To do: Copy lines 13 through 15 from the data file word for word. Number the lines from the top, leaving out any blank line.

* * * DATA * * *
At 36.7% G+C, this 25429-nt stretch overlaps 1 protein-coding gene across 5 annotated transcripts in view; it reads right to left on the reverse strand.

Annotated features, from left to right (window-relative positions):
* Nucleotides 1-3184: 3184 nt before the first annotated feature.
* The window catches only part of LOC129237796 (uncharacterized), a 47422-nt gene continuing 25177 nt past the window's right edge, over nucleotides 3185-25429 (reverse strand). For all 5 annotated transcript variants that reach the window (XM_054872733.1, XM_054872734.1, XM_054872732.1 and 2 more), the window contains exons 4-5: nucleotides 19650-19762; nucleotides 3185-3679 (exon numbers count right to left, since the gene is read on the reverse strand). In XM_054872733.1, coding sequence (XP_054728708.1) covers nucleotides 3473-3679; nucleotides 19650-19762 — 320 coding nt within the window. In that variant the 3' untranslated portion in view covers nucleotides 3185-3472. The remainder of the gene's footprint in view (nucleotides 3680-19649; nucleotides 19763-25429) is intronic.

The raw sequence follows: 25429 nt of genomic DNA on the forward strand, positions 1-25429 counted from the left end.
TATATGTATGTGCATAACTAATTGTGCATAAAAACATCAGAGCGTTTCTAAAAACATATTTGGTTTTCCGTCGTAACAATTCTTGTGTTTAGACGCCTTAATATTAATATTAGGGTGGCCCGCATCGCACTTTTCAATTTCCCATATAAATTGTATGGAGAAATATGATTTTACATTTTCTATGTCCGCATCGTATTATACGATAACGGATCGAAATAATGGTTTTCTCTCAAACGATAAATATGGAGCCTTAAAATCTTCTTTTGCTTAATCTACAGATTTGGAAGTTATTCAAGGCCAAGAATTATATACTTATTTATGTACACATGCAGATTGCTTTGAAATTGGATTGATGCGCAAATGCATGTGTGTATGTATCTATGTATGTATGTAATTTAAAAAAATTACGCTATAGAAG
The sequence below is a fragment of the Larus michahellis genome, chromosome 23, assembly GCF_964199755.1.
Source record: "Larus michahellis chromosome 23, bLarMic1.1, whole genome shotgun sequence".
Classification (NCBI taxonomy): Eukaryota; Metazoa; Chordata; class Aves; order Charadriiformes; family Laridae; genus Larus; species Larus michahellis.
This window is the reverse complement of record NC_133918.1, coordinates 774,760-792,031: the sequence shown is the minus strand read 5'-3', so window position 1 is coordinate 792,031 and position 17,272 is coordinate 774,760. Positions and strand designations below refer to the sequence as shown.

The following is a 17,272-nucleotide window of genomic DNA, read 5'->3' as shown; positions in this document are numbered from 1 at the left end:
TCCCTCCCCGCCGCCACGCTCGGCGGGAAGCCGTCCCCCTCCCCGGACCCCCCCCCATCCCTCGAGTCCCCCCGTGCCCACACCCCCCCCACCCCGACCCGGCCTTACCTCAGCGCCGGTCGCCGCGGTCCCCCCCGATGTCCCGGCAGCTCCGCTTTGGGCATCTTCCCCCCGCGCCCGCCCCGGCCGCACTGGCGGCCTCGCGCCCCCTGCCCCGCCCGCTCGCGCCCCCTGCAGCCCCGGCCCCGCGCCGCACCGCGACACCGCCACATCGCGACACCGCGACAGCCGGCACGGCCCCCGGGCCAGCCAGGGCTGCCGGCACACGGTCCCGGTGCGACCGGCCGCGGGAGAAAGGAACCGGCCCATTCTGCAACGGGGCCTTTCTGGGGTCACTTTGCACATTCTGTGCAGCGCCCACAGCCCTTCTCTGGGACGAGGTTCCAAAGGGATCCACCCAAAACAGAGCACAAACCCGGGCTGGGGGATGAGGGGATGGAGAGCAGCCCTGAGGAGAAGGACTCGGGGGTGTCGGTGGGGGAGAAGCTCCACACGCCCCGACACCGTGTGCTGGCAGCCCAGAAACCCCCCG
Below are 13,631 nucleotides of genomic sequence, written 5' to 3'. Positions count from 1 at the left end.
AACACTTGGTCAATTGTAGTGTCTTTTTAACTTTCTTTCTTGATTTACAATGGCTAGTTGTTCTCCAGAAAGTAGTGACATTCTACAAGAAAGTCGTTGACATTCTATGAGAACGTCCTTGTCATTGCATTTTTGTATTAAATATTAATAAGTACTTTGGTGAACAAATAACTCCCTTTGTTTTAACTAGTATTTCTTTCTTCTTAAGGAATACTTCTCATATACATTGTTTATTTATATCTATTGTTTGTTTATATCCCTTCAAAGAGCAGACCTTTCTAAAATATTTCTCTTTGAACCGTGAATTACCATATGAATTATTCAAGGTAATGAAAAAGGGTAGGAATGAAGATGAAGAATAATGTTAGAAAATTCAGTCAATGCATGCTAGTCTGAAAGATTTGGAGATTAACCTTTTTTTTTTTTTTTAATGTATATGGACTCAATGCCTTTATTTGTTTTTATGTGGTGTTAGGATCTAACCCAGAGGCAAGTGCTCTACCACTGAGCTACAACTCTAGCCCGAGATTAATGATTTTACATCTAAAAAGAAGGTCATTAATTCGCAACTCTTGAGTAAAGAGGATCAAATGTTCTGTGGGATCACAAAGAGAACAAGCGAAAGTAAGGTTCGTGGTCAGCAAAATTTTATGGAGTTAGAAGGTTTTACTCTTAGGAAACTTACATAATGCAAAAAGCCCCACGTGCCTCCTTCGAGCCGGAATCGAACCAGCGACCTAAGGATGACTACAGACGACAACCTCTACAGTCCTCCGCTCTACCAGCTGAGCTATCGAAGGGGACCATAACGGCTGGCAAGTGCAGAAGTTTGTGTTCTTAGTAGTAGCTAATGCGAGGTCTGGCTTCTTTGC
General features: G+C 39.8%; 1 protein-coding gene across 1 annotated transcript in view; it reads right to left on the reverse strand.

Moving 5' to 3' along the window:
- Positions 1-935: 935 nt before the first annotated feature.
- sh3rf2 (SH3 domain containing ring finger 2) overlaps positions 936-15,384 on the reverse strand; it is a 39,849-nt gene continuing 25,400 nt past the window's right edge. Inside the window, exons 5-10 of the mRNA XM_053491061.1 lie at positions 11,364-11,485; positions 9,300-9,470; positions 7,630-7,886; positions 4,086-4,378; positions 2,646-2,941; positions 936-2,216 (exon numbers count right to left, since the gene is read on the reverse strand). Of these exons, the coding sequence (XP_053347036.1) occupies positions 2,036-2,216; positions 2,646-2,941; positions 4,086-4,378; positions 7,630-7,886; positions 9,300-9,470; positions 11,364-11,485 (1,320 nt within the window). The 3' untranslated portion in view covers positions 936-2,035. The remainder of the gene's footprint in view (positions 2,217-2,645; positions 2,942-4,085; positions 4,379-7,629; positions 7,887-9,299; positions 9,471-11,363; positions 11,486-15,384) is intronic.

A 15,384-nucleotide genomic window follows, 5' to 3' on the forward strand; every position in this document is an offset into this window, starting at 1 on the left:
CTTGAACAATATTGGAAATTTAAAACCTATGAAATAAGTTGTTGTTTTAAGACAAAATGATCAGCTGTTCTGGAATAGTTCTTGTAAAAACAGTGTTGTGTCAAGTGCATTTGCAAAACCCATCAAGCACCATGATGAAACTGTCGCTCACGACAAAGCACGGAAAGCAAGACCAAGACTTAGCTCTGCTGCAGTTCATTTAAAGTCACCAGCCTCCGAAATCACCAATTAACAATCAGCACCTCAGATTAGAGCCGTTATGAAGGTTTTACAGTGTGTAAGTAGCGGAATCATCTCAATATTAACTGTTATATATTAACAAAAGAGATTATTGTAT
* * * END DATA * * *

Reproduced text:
Below are 13,631 nucleotides of genomic sequence, written 5' to 3'. Positions count from 1 at the left end.
AACACTTGGTCAATTGTAGTGTCTTTTTAACTTTCTTTCTTGATTTACAATGGCTAGTTGTTCTCCAGAAAGTAGTGACATTCTACAAGAAAGTCGTTGACATTCTATGAGAACGTCCTTGTCATTGCATTTTTGTATTAAATATTAATAAGTACTTTGGTGAACAAATAACTCCCTTTGTTTTAACTAGTATTTCTTTCTTCTTAAGGAATACTTCTCATATACATTGTTTATTTATATCTATTGTTTGTTTATATCCCTTCAAAGAGCAGACCTTTCTAAAATATTTCTCTTTGAACCGTGAATTACCATATGAATTATTCAAGGTAATGAAAAAGGGTAGGAATGAAGATGAAGAATAATGTTAGAAAATTCAGTCAATGCATGCTAGTCTGAAAGATTTGGAGATTAACCTTTTTTTTTTTTTTTAATGTATATGGACTCAATGCCTTTATTTGTTTTTATGTGGTGTTAGGATCTAACCCAGAGGCAAGTGCTCTACCACTGAGCTACAACTCTAGCCCGAGATTAATGATTTTACATCTAAAAAGAAGGTCATTAATTCGCAACTCTTGAGTAAAGAGGATCAAATGTTCTGTGGGATCACAAAGAGAACAAGCGAAAGTAAGGTTCGTGGTCAGCAAAATTTTATGGAGTTAGAAGGTTTTACTCTTAGGAAACTTACATAATGCAAAAAGCCCCACGTGCCTCCTTCGAGCCGGAATCGAACCAGCGACCTAAGGATGACTACAGACGACAACCTCTACAGTCCTCCGCTCTACCAGCTGAGCTATCGAAGGGGACCATAACGGCTGGCAAGTGCAGAAGTTTGTGTTCTTAGTAGTAGCTAATGCGAGGTCTGGCTTCTTTGC
General features: G+C 39.8%; 1 protein-coding gene across 1 annotated transcript in view; it reads right to left on the reverse strand.